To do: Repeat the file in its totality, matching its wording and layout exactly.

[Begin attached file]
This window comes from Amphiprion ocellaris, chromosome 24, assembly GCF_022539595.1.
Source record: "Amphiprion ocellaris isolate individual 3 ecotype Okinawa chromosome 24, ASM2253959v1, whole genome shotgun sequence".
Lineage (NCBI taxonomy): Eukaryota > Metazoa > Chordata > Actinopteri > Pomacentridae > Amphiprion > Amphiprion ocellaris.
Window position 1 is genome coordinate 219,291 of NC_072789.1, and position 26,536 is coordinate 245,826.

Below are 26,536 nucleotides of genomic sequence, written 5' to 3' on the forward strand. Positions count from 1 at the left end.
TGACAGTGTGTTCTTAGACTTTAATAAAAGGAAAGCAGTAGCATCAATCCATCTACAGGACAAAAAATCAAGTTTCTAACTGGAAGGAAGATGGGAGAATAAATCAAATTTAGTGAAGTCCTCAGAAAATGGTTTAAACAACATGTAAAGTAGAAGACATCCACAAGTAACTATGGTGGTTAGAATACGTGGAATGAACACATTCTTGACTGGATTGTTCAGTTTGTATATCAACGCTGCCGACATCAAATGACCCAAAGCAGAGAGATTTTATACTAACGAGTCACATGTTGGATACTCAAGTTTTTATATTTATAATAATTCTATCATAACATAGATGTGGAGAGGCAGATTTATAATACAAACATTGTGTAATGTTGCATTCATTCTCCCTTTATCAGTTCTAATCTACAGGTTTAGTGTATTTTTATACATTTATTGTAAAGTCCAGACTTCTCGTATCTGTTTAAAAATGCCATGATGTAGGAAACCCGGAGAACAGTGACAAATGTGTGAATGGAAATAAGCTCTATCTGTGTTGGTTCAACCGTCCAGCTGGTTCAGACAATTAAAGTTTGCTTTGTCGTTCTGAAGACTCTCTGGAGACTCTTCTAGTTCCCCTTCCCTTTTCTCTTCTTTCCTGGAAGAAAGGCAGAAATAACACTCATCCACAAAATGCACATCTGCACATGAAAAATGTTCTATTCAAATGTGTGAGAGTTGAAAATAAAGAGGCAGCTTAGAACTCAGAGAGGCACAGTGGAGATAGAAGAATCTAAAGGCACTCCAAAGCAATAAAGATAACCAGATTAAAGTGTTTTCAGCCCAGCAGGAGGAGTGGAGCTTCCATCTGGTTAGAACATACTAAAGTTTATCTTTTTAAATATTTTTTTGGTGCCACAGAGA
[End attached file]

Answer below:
This window comes from Amphiprion ocellaris, chromosome 24, assembly GCF_022539595.1.
Source record: "Amphiprion ocellaris isolate individual 3 ecotype Okinawa chromosome 24, ASM2253959v1, whole genome shotgun sequence".
Lineage (NCBI taxonomy): Eukaryota > Metazoa > Chordata > Actinopteri > Pomacentridae > Amphiprion > Amphiprion ocellaris.
Window position 1 is genome coordinate 219,291 of NC_072789.1, and position 26,536 is coordinate 245,826.

Below are 26,536 nucleotides of genomic sequence, written 5' to 3' on the forward strand. Positions count from 1 at the left end.
TGACAGTGTGTTCTTAGACTTTAATAAAAGGAAAGCAGTAGCATCAATCCATCTACAGGACAAAAAATCAAGTTTCTAACTGGAAGGAAGATGGGAGAATAAATCAAATTTAGTGAAGTCCTCAGAAAATGGTTTAAACAACATGTAAAGTAGAAGACATCCACAAGTAACTATGGTGGTTAGAATACGTGGAATGAACACATTCTTGACTGGATTGTTCAGTTTGTATATCAACGCTGCCGACATCAAATGACCCAAAGCAGAGAGATTTTATACTAACGAGTCACATGTTGGATACTCAAGTTTTTATATTTATAATAATTCTATCATAACATAGATGTGGAGAGGCAGATTTATAATACAAACATTGTGTAATGTTGCATTCATTCTCCCTTTATCAGTTCTAATCTACAGGTTTAGTGTATTTTTATACATTTATTGTAAAGTCCAGACTTCTCGTATCTGTTTAAAAATGCCATGATGTAGGAAACCCGGAGAACAGTGACAAATGTGTGAATGGAAATAAGCTCTATCTGTGTTGGTTCAACCGTCCAGCTGGTTCAGACAATTAAAGTTTGCTTTGTCGTTCTGAAGACTCTCTGGAGACTCTTCTAGTTCCCCTTCCCTTTTCTCTTCTTTCCTGGAAGAAAGGCAGAAATAACACTCATCCACAAAATGCACATCTGCACATGAAAAATGTTCTATTCAAATGTGTGAGAGTTGAAAATAAAGAGGCAGCTTAGAACTCAGAGAGGCACAGTGGAGATAGAAGAATCTAAAGGCACTCCAAAGCAATAAAGATAACCAGATTAAAGTGTTTTCAGCCCAGCAGGAGGAGTGGAGCTTCCATCTGGTTAGAACATACTAAAGTTTATCTTTTTAAATATTTTTTTGGTGCCACAGAGA